On your marks, get set, TWITCH!

· by Steve · Read in about 3 min · (443 Words)

If you don’t have a special place in your heart for Track & Field, or its arguably better sequel Hyper Sports, I have only one question for you; just where the hell were you in 1983 / 1984 anyway? Clearly not down at your local arcade where these machines were hot favourites, as indicated by the number of kids looking exhausted, sporting blisters the size of (old size) 10p pieces on the palms of their hands even whilst they stacked up more of said coinage on the panel of the machine to reserve their next turn.

Well, now Konami have done the usual retro cash-in and released the first game on XBLA so we can all relive the magic. All of a sudden all the legal threats made against people making innocent remakes of these old games  for fun, or ripping ROMs for MAME is proven strangely justified; we always wrote it off as pointless corporate sabre-rattling over properties they’d never be able to sell again, but now they obviously can. To be honest I think they’re really quite mercenary not to bundle both games together here; after all we’re talking about a game designed to exhaust you in the typical 2-minute arcade machine turn-around, but hey, that’s capitalism.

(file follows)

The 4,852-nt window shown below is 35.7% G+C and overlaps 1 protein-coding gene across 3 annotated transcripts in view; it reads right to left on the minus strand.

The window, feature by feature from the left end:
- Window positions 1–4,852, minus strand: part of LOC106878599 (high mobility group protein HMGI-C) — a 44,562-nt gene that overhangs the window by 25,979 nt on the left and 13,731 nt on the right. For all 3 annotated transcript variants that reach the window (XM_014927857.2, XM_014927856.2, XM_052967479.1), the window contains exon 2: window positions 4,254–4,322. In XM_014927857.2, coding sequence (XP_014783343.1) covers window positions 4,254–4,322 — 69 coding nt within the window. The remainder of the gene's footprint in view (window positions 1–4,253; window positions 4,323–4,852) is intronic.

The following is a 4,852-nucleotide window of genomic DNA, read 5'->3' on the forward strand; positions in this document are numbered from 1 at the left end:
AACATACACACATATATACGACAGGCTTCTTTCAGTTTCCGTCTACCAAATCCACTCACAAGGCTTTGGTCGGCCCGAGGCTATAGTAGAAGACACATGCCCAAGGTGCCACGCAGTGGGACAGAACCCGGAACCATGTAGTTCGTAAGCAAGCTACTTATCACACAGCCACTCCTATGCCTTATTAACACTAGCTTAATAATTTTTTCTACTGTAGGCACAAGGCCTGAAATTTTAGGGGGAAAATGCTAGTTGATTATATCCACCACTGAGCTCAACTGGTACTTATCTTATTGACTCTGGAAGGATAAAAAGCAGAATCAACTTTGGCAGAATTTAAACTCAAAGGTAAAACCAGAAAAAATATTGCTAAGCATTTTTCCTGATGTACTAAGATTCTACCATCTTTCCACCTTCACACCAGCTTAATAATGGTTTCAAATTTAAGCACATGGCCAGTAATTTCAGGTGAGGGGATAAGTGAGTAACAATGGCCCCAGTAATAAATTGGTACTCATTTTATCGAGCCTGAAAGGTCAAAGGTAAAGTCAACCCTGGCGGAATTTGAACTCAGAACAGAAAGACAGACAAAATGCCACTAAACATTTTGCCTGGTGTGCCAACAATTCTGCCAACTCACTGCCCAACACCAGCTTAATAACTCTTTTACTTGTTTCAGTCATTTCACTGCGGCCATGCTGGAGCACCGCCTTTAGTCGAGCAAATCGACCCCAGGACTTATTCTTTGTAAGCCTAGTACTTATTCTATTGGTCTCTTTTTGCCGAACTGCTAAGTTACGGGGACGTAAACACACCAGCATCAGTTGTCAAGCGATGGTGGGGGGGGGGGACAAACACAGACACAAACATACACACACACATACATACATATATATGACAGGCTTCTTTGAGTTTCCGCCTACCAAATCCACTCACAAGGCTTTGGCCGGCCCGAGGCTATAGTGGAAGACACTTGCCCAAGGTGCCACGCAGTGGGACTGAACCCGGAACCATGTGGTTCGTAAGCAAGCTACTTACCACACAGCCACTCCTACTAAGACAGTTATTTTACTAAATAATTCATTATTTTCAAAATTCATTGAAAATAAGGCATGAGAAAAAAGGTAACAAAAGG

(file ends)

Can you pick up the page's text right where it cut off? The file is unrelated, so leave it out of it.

They don’t make many games like this any more, which is a slight shame. When done well (which admittedly is rare), these ‘endurance’ games can be a fantastic party game - they’re pretty rubbish on your own, which is perhaps why they aren’t that popular (because of all those sad, lonely games players out there who only encounter other people online ;)). There’s nothing quite so hysterical at seeing a group of friends reduced to twitching masses, desperately trying to retain enough motor control to encourage a tiny virtual athlete across a line first. A swimming event from a Olympics game on the XBox (forget the name) a little while ago was great for that - you simply had to hit the shoulder buttons repeatedly in a rythmic fashion - seemed really easy, until halfway through the second length and the finger muscle fatigue set in and people started to look like they needed tetanus injections. Cue all sorts of inventive ways to try to press shoulder buttons without using those muscles, and you have a comedy evening right there. And there was weight lifting, where the aim was to avoid bursting any blood vessels despite doing nothing but alternately pressing buttons very fast for a sustained period. As we all know, no-one laughs harder than your friends when you’re in (non-life threatening) pain, and this is the video game expression of that. Class.